ARIES (March 20 - April 19) The entertaining Sun enters your house of ideas, communication and media on Saturday. You have a month to glam up your website and social network page, as well as catch up on your correspondence, phone calls, podcast subscriptions and DVR recordings. On Monday, your ruler (sexy Mars) hooks up with lovable Venus, making it difficult to focus on mundane tasks— like work. Since Victoria Day is only a holiday north of the border, pretend you’re Canadian. TAURUS (April 20 - May 19) Friday is officially the final day for celebrating Taurus birthdays. Fortunately, it is one doozy of a party day from morning to night. The mushy Moon complements your ruler (charming Venus) as well as flirty Mercury, spicy Mars and passionate Pluto. If you aren’t having fun, you’re not paying attention. Although the spotlighting Sun moves on, the remaining planets promise a lovely week for activities ranging from romantic to intellectual to physical. Life is good. GEMINI (May 20 - June 20) Once a year when the expressive Sun occupies your sign, you gain an aura of confidence and showmanship. This comes in handy for those of you attempting to land a job as a sports announcer. Meanwhile, your ruler (restless Mercury) is doing his best to relax and enjoy the down-to-earth sensuality experienced when moving through the calming sign of Taurus. Perhaps a birthday massage will do the trick... CANCER (June 21 - July 21) Charming Venus, active Mars and chatty Mercury make this a week for good times with good friends. Throw in a weekend getaway with your sweetie and life can be savored for all the personal satisfaction that is coming your way. Tuesday and Wednesday bring a desire to explore and learn something new. Browse your local events to see what could broaden your horizons or open your mind to new ideas. Remember: Learning has no age limits. LEO (July 22 - August 22) Are you ready for some social interaction? This weekend, your ruler (the dramatic Sun) leaves the placid sign of Taurus to enter the stimulating sign of Gemini. You become interested in everything and everyone as your curiosity leads you to engage in new and fascinating conversations. Meanwhile, you continue to have opportunities to mingle with the VIP crowd. Make sure you know how to use the camera on your phone. VIRGO (August 23 - September 21) The show-off Sun is at the top of your chart. This is no time to be shy or afraid of publicity. You may, in fact, be inspired to write a blog or appear on public access television to let everyone know of your accomplishments. With a fun-loving trio of planets activating your travel house, the desire to see the world continues. An international trip could bring material for a blog or script. Consider it a tax write-off and keep your receipts. LIBRA (September 22 - October 22) Your ruler (peaceful Venus) is doing her best to stay grounded while under the influence of rambunctious Mars and fidgety Mercury. So, if you find yourself sitting cross-legged on the floor chanting “Om” one moment and restlessly pacing the room the next, now you know why. Fortunately, the entry of the Sun into the dualnatured sign of Gemini helps you balance this with admirable aplomb. Om, cha-cha-cha. SCORPIO (October 23 - November 21) On Saturday, the demanding Sun moves into the sector of your chart ruling taxes, joint resources, other people’s money and sex. For the next month you may have to deal with IRS agents, settlement demands from your ex and increases in your loan interest rates. Alternatively, your intimate life may be vibrant and time-consuming—probably a more appealing consequence of your current chart dynamics. SAGITTARIUS (November 22 - December 20) Typically, you count on the generosity of friends, lovers and strangers when you need material abundance. And, often, that system works pretty well. This week, however, you are motivated and driven to make money the hard way—by working for it. Consider this practice for the summer when, in fact, your passion for increasing your net worth surpasses your desire to backpack through the Swiss Alps. Will wonders never cease? CAPRICORN (December 21 - January 18) For those of you who think an infatuation would be a lovely way to end the month of May, you’re in luck. Romance is in the cards for you on Friday, assuming you can skip out of work and give Cupid a chance. From Saturday, the Sun occupies your house of work and working out. While this doesn’t rule out enjoying your love life, it does make your schedule a bit tighter. Thank goodness for daylight saving time. AQUARIUS (January 19 - February 17) Too much traditional Taurus energy can be overwhelming to you progressive types. So, you are happy when the Sun moves out of stodgy Taurus and into versatile Gemini on Saturday. This new placement in your house of creativity can be particularly enjoyable for those in the midst of redecorating (a side effect of having three active planets in the home sector of your chart). Just don’t do anything that requires a chainsaw or moving a wall. PISCES (February 18 - March 19) As you continue to enjoy the ethereal effects of having mystical Neptune (your ruler) in your personality house, you are breaking out of the bonds of reality. While you may find this a fascinating experience, you cannot count on this being understood by everyone else. Hence the looks of confusion when you finally master that levitation technique—or get your magic carpet off the ground... < Email Lynda Ray at cosmicclues@gmail.com or check out her website at www.lyndarayastrology.com 46 PACIFIC SUN MAY 20 – MAY 26, 2011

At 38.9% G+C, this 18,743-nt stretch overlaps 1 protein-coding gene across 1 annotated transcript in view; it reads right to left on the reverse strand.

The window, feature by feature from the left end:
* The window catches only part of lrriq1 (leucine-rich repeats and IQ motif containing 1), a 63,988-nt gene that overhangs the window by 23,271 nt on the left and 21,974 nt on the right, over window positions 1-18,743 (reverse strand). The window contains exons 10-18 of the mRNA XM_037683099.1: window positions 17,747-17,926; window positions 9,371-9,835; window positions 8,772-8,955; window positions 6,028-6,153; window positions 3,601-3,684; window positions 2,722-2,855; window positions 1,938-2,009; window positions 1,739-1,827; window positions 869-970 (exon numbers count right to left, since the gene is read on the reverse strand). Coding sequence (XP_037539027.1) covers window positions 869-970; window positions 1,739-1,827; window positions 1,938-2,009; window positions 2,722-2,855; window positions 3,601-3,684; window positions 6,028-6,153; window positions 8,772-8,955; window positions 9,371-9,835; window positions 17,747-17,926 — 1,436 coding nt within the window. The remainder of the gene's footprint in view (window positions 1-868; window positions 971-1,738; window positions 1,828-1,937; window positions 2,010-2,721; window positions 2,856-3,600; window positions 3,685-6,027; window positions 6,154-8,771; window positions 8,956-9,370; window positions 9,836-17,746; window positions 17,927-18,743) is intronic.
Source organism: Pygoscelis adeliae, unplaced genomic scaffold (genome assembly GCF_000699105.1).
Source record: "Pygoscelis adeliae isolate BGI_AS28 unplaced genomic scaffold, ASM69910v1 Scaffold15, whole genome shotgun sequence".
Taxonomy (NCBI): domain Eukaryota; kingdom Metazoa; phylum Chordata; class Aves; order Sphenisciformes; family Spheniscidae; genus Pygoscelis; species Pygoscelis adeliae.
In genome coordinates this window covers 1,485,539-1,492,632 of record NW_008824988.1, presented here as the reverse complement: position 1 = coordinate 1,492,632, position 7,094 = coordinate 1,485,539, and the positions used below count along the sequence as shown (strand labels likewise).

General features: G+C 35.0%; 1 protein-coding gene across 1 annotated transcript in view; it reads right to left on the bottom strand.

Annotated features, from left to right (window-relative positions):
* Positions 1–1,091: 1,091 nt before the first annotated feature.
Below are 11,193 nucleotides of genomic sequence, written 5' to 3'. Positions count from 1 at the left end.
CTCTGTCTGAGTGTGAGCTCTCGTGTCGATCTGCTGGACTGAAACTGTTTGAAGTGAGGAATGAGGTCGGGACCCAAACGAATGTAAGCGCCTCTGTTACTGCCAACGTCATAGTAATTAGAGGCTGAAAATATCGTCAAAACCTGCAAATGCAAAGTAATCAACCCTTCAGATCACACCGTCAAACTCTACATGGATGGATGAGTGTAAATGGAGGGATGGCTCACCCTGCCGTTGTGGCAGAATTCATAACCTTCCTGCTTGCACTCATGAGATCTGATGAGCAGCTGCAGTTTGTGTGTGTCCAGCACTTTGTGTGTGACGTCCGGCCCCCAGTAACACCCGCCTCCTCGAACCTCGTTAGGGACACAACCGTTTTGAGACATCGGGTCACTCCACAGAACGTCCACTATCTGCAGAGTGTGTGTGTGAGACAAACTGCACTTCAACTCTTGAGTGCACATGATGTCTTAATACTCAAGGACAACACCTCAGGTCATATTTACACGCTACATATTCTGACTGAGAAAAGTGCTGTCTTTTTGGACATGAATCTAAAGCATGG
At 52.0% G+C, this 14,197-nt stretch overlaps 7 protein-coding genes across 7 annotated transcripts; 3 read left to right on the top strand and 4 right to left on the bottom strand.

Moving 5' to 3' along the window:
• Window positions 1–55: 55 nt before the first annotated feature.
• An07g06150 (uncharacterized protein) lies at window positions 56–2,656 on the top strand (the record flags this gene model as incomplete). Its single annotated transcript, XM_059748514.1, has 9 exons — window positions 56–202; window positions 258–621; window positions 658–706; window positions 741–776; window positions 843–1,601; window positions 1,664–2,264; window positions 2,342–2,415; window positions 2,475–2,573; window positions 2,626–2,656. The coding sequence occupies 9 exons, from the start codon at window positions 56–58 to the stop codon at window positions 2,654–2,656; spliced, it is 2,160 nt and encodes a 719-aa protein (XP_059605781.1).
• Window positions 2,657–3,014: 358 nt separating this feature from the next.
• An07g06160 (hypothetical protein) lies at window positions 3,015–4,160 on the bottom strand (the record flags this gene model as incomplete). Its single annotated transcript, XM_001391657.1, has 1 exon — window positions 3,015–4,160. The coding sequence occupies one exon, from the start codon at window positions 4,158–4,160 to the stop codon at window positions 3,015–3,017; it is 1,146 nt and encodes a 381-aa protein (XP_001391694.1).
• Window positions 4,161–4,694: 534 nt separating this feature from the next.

PUBLIC NOTICES 995 Fictitious Name Statement FICTITIOUS BUSINESS NAME STATEMENT File No. 126588 The following individual(s) is (are) doing business as PHO VIET, 555 FRANCISCO BLVD. EAST #22, SAN RAFAEL, CA 94901: HOA VAN LAM, 26 JEFFERSON AVE., SAN RAFAEL, CA 94903. This business is being conducted by an individual. Registrant has not yet begun to transact business under the fictitious business name(s) listed herein. This statement was filed with the County Clerk-Recorder of Marin County on April 11, 2011. (Publication Dates: April 29; May 6, 13, 20, 2011) FICTITIOUS BUSINESS NAME STATEMENT File No. 126667 The following individual(s) is (are) doing business as WE DO - GARDEN AND LAWN MAINTENANCE, 10 LUCKY DR., GREENBRAE, CA 94904: SILVESTRE AMILCAR DIAZ, 10 LUCKY DR., GREENBRAE, CA 94904. This business is being conducted by an individual. Registrant has not yet begun to transact business under the fictitious business name(s) listed herein. This statement was filed with the County Clerk-Recorder of Marin County on April 21, 2011. (Publication Dates: April 29; May 6, 13, 20, 2011) FICTITIOUS BUSINESS NAME STATEMENT File No. 126634 The following individual(s) is (are) doing business as COMMUNITY SPICE COMPANY, 310 HARBOR DR. #413, SAUSALITO, CA 94965: SPICE LLC., 310 HARBOR DR. #413, SAUSALITO, CA 94965. This business is being conducted by a limited liability company. Registrant has not yet begun to transact business under the fictitious business name(s) listed herein. This statement was filed with the County Clerk-Recorder of Marin County on April 15, 2011. (Publication Dates: April 29; May 6, 13, 20, 2011) FICTITIOUS BUSINESS NAME STATEMENT File No. 2011126489 The following individual(s) is (are) doing business as FEARLESS CROWN, 1601 2ND ST. SUITE 105, SAN RAFAEL, CA 94901: ELIZABETH F. MUELLER, 1601 2ND ST. SUITE 105, SAN RAFAEL, CA 94901. This business is being conducted by an individual. Registrant began transacting business under the fictitious business name(s) listed herein on March 30, 2011. This statement was filed with the County Clerk-Recorder of Marin County on March 30, 2011. (Publication Dates: April 29; May 6, 13, 20, 2011) FICTITIOUS BUSINESS NAME STATEMENT File No. 2011126514 The following individual(s) is (are) doing business as MARIN REAL-ESTATE, 700 LARKSPUR LANDING CIRCLE #199, LARKSPUR, CA 94939: STEVE L. ATKINSON, 101 CALIFORNIA ST. SUITE 2450, SAN FRANCISCO, CA 94111. This business is being conducted by an individual. Registrant began transacting business under the fictitious business name(s) listed herein on April 8, 2011. This statement was filed with the County Clerk-Recorder of Marin County on April 4, 2011. (Publication Dates: April 29; May 6, 13, 20, 2011) FICTITIOUS BUSINESS NAME STATEMENT File No. 126469 The following individual(s) is (are) doing business as RESULTS THAT WORK, 14 BROOKE CIRCLE, MILL VALLEY, CA 94941: MARY E. MILWID PHD, 14 BROOKE CIRCLE, MILL VALLEY, CA 94941. This business is being conducted by an individual. Registrant began transacting business under the fictitious business name(s) listed herein on March 1, 2011. This statement was filed with the County Clerk-Recorder of Marin County on March 28, 2011. (Publication Dates: April 29; May 6, 13, 20, 2011) FICTITIOUS BUSINESS NAME STATEMENT File No. 126500 The following individual(s) is (are) doing business as GOOD GREEN KARMA, 100 CARSON RD., WOODACRE, CA 94973: JENNIFER TARA-ARGALL, 100 CARSON RD., WOODACRE, CA 94973. This business is being conducted by an individual. Registrant has not yet begun to transact business under the fictitious business name(s) listed herein. This statement was filed with the County Clerk-Recorder of Marin County on March 31, 2011. (Publication Dates: April 29; May 6, 13, 20, 2011)> FICTITIOUS BUSINESS NAME STATEMENT File No. 2011126719 The following individual(s) is (are) doing business as MT. TAM TECHNOLOGIES, 331 MADRONE AVE., LARKSPUR, CA 94939: DOUGLAS J. CANFIELD, 331 MADRONE